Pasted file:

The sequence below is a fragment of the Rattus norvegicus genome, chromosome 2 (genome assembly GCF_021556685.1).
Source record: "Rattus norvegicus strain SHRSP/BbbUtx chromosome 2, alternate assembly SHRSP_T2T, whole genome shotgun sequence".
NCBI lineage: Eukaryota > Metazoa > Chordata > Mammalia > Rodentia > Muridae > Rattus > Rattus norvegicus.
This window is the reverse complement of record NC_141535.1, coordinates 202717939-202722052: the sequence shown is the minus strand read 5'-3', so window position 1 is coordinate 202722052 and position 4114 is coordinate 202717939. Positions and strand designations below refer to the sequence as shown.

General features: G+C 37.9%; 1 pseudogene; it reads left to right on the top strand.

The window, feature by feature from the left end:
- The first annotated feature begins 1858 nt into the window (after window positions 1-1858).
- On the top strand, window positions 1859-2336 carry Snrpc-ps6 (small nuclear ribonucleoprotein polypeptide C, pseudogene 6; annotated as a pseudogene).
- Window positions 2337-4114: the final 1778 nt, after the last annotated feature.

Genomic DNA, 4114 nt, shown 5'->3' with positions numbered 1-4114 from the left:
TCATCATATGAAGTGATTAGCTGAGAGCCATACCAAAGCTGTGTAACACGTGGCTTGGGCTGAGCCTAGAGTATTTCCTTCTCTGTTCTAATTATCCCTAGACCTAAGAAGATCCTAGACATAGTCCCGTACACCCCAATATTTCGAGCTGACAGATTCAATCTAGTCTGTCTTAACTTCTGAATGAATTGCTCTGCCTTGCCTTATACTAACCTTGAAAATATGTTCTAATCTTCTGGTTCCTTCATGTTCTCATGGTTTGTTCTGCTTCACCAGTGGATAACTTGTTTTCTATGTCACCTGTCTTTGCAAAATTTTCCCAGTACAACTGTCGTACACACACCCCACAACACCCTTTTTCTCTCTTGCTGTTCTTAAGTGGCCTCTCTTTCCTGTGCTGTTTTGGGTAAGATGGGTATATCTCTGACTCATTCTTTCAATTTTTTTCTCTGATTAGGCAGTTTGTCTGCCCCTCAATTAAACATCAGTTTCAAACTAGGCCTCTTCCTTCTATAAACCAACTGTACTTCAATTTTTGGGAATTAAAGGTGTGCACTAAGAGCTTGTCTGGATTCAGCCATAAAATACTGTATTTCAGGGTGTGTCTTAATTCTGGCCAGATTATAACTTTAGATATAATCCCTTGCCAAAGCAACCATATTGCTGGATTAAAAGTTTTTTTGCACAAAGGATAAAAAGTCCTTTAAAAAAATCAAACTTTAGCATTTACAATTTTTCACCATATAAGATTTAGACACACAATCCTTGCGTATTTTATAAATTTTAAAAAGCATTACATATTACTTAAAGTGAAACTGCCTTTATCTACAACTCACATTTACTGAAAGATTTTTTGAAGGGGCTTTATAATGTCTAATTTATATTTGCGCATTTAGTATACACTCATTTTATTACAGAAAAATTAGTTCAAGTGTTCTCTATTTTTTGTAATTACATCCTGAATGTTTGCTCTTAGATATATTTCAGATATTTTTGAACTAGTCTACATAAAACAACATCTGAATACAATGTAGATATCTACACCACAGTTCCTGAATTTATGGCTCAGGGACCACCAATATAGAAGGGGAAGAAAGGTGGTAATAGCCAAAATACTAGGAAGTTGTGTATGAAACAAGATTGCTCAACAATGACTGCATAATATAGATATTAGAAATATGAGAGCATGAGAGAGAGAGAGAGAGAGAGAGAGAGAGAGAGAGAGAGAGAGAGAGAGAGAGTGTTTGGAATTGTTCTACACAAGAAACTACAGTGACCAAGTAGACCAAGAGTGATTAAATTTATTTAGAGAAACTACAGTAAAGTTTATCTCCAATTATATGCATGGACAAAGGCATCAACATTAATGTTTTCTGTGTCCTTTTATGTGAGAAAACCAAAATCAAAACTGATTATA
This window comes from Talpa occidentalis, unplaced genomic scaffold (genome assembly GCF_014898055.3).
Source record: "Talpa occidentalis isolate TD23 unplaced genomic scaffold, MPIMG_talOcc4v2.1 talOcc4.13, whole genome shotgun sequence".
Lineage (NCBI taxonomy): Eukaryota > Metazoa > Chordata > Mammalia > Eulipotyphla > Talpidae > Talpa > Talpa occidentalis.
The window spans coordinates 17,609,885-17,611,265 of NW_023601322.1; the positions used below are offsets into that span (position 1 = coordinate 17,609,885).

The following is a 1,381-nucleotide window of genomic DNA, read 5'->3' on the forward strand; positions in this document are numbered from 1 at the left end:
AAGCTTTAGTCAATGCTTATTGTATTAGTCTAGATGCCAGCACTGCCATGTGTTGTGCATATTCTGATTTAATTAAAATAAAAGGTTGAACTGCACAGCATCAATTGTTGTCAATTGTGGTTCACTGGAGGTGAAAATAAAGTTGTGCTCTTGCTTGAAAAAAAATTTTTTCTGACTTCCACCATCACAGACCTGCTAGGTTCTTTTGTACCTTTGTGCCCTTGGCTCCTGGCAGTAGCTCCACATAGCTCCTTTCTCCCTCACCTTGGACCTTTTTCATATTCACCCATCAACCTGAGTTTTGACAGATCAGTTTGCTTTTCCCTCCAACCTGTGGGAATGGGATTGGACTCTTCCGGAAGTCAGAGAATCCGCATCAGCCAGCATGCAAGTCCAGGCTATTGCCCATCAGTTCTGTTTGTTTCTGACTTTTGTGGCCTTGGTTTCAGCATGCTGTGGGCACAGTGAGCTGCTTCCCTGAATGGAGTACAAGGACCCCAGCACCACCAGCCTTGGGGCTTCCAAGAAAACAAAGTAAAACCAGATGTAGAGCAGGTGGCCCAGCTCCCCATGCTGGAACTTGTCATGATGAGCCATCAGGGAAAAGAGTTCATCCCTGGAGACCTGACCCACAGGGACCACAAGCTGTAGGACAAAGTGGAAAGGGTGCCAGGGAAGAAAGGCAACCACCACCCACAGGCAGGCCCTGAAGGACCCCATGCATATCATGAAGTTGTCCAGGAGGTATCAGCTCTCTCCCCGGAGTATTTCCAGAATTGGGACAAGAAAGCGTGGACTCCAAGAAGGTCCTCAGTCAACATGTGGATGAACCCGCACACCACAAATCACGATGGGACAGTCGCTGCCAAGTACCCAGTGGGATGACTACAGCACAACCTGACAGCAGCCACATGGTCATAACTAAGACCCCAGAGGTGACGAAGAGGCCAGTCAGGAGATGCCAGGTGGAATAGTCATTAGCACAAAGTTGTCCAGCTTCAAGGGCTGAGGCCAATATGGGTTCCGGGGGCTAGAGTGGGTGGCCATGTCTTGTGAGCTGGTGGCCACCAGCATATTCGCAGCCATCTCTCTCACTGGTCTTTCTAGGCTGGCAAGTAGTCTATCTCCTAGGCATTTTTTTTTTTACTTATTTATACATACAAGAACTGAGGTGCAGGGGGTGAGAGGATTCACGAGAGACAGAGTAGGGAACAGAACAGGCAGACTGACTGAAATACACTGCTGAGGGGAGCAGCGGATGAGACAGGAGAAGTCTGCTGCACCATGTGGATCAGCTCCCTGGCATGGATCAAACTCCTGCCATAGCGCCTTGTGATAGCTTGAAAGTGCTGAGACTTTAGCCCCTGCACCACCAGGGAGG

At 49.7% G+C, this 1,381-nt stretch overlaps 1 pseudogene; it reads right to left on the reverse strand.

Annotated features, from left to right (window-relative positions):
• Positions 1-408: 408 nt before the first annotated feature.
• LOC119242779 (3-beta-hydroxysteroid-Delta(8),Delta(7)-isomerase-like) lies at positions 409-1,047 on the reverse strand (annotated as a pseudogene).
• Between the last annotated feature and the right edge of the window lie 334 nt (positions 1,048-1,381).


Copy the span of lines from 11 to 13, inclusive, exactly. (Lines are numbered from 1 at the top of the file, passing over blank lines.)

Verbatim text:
TCATCATATGAAGTGATTAGCTGAGAGCCATACCAAAGCTGTGTAACACGTGGCTTGGGCTGAGCCTAGAGTATTTCCTTCTCTGTTCTAATTATCCCTAGACCTAAGAAGATCCTAGACATAGTCCCGTACACCCCAATATTTCGAGCTGACAGATTCAATCTAGTCTGTCTTAACTTCTGAATGAATTGCTCTGCCTTGCCTTATACTAACCTTGAAAATATGTTCTAATCTTCTGGTTCCTTCATGTTCTCATGGTTTGTTCTGCTTCACCAGTGGATAACTTGTTTTCTATGTCACCTGTCTTTGCAAAATTTTCCCAGTACAACTGTCGTACACACACCCCACAACACCCTTTTTCTCTCTTGCTGTTCTTAAGTGGCCTCTCTTTCCTGTGCTGTTTTGGGTAAGATGGGTATATCTCTGACTCATTCTTTCAATTTTTTTCTCTGATTAGGCAGTTTGTCTGCCCCTCAATTAAACATCAGTTTCAAACTAGGCCTCTTCCTTCTATAAACCAACTGTACTTCAATTTTTGGGAATTAAAGGTGTGCACTAAGAGCTTGTCTGGATTCAGCCATAAAATACTGTATTTCAGGGTGTGTCTTAATTCTGGCCAGATTATAACTTTAGATATAATCCCTTGCCAAAGCAACCATATTGCTGGATTAAAAGTTTTTTTGCACAAAGGATAAAAAGTCCTTTAAAAAAATCAAACTTTAGCATTTACAATTTTTCACCATATAAGATTTAGACACACAATCCTTGCGTATTTTATAAATTTTAAAAAGCATTACATATTACTTAAAGTGAAACTGCCTTTATCTACAACTCACATTTACTGAAAGATTTTTTGAAGGGGCTTTATAATGTCTAATTTATATTTGCGCATTTAGTATACACTCATTTTATTACAGAAAAATTAGTTCAAGTGTTCTCTATTTTTTGTAATTACATCCTGAATGTTTGCTCTTAGATATATTTCAGATATTTTTGAACTAGTCTACATAAAACAACATCTGAATACAATGTAGATATCTACACCACAGTTCCTGAATTTATGGCTCAGGGACCACCAATATAGAAGGGGAAGAAAGGTGGTAATAGCCAAAATACTAGGAAGTTGTGTATGAAACAAGATTGCTCAACAATGACTGCATAATATAGATATTAGAAATATGAGAGCATGAGAGAGAGAGAGAGAGAGAGAGAGAGAGAGAGAGAGAGAGAGAGAGAGAGAGTGTTTGGAATTGTTCTACACAAGAAACTACAGTGACCAAGTAGACCAAGAGTGATTAAATTTATTTAGAGAAACTACAGTAAAGTTTATCTCCAATTATATGCATGGACAAAGGCATCAACATTAATGTTTTCTGTGTCCTTTTATGTGAGAAAACCAAAATCAAAACTGATTATA
This window comes from Talpa occidentalis, unplaced genomic scaffold (genome assembly GCF_014898055.3).
Source record: "Talpa occidentalis isolate TD23 unplaced genomic scaffold, MPIMG_talOcc4v2.1 talOcc4.13, whole genome shotgun sequence".